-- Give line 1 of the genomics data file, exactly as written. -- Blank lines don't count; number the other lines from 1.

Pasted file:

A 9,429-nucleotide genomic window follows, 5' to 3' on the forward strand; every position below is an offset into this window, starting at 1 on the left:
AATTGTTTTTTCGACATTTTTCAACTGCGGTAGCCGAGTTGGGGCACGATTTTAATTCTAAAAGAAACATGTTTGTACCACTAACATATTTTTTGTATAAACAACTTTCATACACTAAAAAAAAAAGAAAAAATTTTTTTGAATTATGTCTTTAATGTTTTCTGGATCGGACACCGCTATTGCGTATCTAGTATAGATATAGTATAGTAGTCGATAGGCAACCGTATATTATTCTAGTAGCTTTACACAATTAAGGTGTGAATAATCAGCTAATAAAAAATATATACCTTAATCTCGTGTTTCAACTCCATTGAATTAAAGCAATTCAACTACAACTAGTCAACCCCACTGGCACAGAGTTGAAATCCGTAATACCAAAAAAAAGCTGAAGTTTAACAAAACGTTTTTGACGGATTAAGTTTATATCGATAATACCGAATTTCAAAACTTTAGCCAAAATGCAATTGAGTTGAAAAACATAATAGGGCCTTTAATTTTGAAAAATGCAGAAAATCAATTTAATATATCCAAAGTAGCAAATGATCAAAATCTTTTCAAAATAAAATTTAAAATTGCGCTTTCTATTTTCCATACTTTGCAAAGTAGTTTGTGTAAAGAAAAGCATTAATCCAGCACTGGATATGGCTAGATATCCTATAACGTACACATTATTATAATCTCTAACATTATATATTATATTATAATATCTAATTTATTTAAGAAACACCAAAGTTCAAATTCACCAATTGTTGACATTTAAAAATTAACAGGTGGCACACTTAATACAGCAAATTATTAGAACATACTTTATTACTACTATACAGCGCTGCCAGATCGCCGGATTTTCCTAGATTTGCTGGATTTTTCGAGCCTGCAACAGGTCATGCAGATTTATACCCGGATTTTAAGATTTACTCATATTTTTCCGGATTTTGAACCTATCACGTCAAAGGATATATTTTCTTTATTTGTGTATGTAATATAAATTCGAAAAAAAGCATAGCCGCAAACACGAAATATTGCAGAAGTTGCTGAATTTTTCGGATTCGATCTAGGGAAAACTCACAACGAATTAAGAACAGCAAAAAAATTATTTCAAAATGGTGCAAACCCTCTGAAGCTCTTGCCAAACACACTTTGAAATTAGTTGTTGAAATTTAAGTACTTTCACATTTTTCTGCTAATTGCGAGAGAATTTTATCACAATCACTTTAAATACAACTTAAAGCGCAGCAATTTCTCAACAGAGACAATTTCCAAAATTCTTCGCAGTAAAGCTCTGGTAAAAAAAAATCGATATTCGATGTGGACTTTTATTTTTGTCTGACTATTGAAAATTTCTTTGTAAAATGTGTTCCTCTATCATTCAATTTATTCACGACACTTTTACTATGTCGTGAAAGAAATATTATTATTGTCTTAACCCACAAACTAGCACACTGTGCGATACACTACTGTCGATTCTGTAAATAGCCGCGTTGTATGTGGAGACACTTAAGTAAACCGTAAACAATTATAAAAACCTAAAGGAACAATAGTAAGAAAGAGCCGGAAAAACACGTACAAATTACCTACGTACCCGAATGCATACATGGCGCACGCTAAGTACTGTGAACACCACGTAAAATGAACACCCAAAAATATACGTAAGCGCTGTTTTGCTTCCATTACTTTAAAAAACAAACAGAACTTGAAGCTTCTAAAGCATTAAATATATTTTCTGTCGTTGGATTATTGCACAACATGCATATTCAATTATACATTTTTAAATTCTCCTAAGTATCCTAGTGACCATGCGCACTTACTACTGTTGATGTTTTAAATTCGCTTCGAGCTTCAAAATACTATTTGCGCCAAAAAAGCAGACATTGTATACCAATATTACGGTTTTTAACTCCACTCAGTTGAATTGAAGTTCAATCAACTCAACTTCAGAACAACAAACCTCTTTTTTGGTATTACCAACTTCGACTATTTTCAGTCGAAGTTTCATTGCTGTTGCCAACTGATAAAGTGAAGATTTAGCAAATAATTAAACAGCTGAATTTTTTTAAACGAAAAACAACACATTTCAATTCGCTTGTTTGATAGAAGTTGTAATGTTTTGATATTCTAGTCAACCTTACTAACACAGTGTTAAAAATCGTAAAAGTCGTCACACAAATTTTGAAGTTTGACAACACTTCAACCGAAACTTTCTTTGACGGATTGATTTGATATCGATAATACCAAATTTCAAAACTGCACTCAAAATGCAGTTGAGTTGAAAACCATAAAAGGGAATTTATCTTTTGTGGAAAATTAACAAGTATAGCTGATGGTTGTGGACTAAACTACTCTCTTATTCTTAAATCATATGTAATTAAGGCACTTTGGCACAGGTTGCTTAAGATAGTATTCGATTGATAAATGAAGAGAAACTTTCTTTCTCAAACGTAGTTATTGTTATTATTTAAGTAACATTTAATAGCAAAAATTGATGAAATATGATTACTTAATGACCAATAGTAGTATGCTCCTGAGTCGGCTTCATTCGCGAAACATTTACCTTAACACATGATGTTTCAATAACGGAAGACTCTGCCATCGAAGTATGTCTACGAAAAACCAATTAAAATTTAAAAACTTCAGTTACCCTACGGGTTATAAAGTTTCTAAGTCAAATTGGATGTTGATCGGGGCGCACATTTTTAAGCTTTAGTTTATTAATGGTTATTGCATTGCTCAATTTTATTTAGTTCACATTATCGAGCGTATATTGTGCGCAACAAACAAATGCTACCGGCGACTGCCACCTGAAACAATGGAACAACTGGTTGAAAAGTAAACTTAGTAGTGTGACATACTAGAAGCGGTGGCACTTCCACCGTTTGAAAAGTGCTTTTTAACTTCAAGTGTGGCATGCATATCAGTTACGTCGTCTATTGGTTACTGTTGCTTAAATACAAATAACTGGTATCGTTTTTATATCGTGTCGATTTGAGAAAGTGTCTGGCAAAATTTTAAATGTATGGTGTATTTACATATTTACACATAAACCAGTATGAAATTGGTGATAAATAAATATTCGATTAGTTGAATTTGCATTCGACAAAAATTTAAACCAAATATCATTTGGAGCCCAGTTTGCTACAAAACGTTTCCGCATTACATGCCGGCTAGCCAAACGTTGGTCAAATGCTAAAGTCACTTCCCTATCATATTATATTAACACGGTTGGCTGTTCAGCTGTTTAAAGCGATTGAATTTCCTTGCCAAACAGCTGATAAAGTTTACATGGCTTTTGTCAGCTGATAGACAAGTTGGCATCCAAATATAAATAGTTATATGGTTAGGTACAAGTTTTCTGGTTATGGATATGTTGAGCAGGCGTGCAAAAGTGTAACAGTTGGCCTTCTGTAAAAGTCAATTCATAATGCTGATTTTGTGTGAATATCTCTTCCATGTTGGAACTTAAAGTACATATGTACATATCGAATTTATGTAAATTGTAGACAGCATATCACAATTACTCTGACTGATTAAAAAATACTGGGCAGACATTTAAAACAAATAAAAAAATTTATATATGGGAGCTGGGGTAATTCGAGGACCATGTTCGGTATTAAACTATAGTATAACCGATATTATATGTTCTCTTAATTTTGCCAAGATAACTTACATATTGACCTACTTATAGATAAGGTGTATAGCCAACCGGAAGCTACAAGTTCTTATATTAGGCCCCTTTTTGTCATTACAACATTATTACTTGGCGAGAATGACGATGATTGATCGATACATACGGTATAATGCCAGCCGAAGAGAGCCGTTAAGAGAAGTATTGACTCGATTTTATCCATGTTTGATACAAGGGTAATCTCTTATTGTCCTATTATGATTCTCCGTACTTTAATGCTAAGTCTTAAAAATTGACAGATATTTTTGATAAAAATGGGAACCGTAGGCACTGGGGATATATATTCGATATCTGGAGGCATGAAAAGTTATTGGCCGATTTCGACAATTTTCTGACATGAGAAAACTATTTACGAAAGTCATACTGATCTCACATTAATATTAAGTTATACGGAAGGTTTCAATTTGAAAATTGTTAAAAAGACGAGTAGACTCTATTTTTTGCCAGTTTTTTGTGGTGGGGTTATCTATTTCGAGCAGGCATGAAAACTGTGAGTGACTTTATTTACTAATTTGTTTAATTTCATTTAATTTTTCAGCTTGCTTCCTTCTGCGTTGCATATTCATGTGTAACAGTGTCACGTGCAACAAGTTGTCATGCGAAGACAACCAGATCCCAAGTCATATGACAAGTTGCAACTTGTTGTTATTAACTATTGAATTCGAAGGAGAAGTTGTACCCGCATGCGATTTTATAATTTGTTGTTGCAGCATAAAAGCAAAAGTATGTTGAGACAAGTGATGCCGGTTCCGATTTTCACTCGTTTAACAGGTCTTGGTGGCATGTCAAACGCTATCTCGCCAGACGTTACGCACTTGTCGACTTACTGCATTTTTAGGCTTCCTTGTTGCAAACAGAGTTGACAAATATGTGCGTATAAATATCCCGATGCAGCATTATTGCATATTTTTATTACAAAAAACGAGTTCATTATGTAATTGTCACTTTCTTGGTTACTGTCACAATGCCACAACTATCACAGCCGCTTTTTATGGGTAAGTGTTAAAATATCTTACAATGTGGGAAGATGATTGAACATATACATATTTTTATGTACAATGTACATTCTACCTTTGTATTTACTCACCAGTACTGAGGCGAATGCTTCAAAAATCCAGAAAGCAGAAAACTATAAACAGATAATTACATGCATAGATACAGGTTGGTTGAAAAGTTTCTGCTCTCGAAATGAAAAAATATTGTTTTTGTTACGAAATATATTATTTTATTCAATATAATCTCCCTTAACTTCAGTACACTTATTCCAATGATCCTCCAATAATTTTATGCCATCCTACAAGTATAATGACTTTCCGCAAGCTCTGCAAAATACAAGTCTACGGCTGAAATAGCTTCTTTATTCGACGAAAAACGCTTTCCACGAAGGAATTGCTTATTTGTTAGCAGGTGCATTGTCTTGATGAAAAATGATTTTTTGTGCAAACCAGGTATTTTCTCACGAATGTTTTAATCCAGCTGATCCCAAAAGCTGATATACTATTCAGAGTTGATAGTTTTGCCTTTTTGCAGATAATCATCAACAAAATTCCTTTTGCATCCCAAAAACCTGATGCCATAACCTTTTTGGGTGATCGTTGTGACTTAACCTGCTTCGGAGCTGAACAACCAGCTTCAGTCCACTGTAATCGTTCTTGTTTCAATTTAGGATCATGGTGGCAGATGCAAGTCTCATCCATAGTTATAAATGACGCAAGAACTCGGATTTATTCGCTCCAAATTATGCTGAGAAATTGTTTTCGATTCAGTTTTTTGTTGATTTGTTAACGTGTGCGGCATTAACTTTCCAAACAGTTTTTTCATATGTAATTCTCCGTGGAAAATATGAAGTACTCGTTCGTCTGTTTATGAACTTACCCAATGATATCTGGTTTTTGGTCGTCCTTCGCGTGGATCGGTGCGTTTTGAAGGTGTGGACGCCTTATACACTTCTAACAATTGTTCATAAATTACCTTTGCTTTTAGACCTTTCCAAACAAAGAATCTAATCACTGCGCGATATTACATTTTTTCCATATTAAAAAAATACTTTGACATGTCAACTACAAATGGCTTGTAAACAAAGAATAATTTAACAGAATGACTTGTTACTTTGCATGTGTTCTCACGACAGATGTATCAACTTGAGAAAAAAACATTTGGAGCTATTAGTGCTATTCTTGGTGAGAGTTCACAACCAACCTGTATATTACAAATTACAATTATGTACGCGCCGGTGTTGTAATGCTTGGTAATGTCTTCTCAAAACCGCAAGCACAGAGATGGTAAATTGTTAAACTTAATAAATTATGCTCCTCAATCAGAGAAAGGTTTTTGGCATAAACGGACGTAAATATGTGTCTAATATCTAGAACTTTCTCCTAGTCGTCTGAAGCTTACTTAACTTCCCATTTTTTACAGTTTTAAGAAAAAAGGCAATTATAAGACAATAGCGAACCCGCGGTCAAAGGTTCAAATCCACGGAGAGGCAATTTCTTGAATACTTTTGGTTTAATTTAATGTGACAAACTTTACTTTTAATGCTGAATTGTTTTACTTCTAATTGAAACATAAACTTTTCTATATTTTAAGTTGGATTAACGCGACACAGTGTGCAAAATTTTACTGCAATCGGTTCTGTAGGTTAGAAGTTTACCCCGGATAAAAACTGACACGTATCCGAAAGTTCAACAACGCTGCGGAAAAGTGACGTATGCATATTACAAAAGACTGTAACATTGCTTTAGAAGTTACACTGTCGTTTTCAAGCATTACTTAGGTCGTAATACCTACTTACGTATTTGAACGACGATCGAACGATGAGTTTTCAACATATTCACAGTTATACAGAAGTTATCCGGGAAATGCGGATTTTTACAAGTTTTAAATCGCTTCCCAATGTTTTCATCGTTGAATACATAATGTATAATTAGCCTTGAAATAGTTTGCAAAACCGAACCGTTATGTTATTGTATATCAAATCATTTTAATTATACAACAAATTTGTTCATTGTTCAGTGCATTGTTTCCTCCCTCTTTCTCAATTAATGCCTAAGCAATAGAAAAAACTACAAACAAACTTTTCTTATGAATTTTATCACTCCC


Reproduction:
A 9,429-nucleotide genomic window follows, 5' to 3' on the forward strand; every position below is an offset into this window, starting at 1 on the left: